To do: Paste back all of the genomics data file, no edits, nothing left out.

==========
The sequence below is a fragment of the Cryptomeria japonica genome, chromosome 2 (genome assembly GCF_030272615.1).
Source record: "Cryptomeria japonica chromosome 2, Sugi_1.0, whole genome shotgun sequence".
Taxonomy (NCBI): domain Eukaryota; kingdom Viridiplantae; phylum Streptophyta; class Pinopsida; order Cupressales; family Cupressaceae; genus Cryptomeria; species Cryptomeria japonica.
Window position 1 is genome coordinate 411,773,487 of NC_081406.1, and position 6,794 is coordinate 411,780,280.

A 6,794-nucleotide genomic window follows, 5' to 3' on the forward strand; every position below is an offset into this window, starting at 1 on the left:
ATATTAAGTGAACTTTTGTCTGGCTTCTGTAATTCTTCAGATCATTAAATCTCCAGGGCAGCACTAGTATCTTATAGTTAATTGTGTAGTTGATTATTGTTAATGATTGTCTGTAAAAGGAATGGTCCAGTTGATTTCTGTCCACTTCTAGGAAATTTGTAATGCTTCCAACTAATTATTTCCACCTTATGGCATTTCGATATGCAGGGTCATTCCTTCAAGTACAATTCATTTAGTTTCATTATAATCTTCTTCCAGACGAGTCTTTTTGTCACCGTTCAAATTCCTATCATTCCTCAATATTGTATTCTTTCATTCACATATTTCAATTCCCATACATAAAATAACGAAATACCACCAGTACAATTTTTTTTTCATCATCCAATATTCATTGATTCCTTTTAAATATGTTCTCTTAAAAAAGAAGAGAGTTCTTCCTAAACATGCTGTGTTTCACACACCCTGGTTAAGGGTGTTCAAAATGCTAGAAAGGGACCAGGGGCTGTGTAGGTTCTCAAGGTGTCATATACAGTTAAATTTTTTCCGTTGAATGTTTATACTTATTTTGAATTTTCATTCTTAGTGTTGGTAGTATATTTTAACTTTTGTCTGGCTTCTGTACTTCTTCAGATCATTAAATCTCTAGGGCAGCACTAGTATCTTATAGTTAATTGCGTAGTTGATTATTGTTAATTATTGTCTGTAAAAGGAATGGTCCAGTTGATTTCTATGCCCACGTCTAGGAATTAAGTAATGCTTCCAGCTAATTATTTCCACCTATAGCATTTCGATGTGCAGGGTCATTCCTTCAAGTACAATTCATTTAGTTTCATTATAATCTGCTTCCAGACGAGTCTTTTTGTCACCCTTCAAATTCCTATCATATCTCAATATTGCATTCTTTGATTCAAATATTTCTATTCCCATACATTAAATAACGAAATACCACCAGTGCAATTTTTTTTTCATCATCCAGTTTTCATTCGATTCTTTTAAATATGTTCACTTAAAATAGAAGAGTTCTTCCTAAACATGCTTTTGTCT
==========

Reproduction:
The sequence below is a fragment of the Cryptomeria japonica genome, chromosome 2 (genome assembly GCF_030272615.1).
Source record: "Cryptomeria japonica chromosome 2, Sugi_1.0, whole genome shotgun sequence".
Taxonomy (NCBI): domain Eukaryota; kingdom Viridiplantae; phylum Streptophyta; class Pinopsida; order Cupressales; family Cupressaceae; genus Cryptomeria; species Cryptomeria japonica.
Window position 1 is genome coordinate 411,773,487 of NC_081406.1, and position 6,794 is coordinate 411,780,280.

A 6,794-nucleotide genomic window follows, 5' to 3' on the forward strand; every position below is an offset into this window, starting at 1 on the left:
ATATTAAGTGAACTTTTGTCTGGCTTCTGTAATTCTTCAGATCATTAAATCTCCAGGGCAGCACTAGTATCTTATAGTTAATTGTGTAGTTGATTATTGTTAATGATTGTCTGTAAAAGGAATGGTCCAGTTGATTTCTGTCCACTTCTAGGAAATTTGTAATGCTTCCAACTAATTATTTCCACCTTATGGCATTTCGATATGCAGGGTCATTCCTTCAAGTACAATTCATTTAGTTTCATTATAATCTTCTTCCAGACGAGTCTTTTTGTCACCGTTCAAATTCCTATCATTCCTCAATATTGTATTCTTTCATTCACATATTTCAATTCCCATACATAAAATAACGAAATACCACCAGTACAATTTTTTTTTCATCATCCAATATTCATTGATTCCTTTTAAATATGTTCTCTTAAAAAAGAAGAGAGTTCTTCCTAAACATGCTGTGTTTCACACACCCTGGTTAAGGGTGTTCAAAATGCTAGAAAGGGACCAGGGGCTGTGTAGGTTCTCAAGGTGTCATATACAGTTAAATTTTTTCCGTTGAATGTTTATACTTATTTTGAATTTTCATTCTTAGTGTTGGTAGTATATTTTAACTTTTGTCTGGCTTCTGTACTTCTTCAGATCATTAAATCTCTAGGGCAGCACTAGTATCTTATAGTTAATTGCGTAGTTGATTATTGTTAATTATTGTCTGTAAAAGGAATGGTCCAGTTGATTTCTATGCCCACGTCTAGGAATTAAGTAATGCTTCCAGCTAATTATTTCCACCTATAGCATTTCGATGTGCAGGGTCATTCCTTCAAGTACAATTCATTTAGTTTCATTATAATCTGCTTCCAGACGAGTCTTTTTGTCACCCTTCAAATTCCTATCATATCTCAATATTGCATTCTTTGATTCAAATATTTCTATTCCCATACATTAAATAACGAAATACCACCAGTGCAATTTTTTTTTCATCATCCAGTTTTCATTCGATTCTTTTAAATATGTTCACTTAAAATAGAAGAGTTCTTCCTAAACATGCTTTTGTCT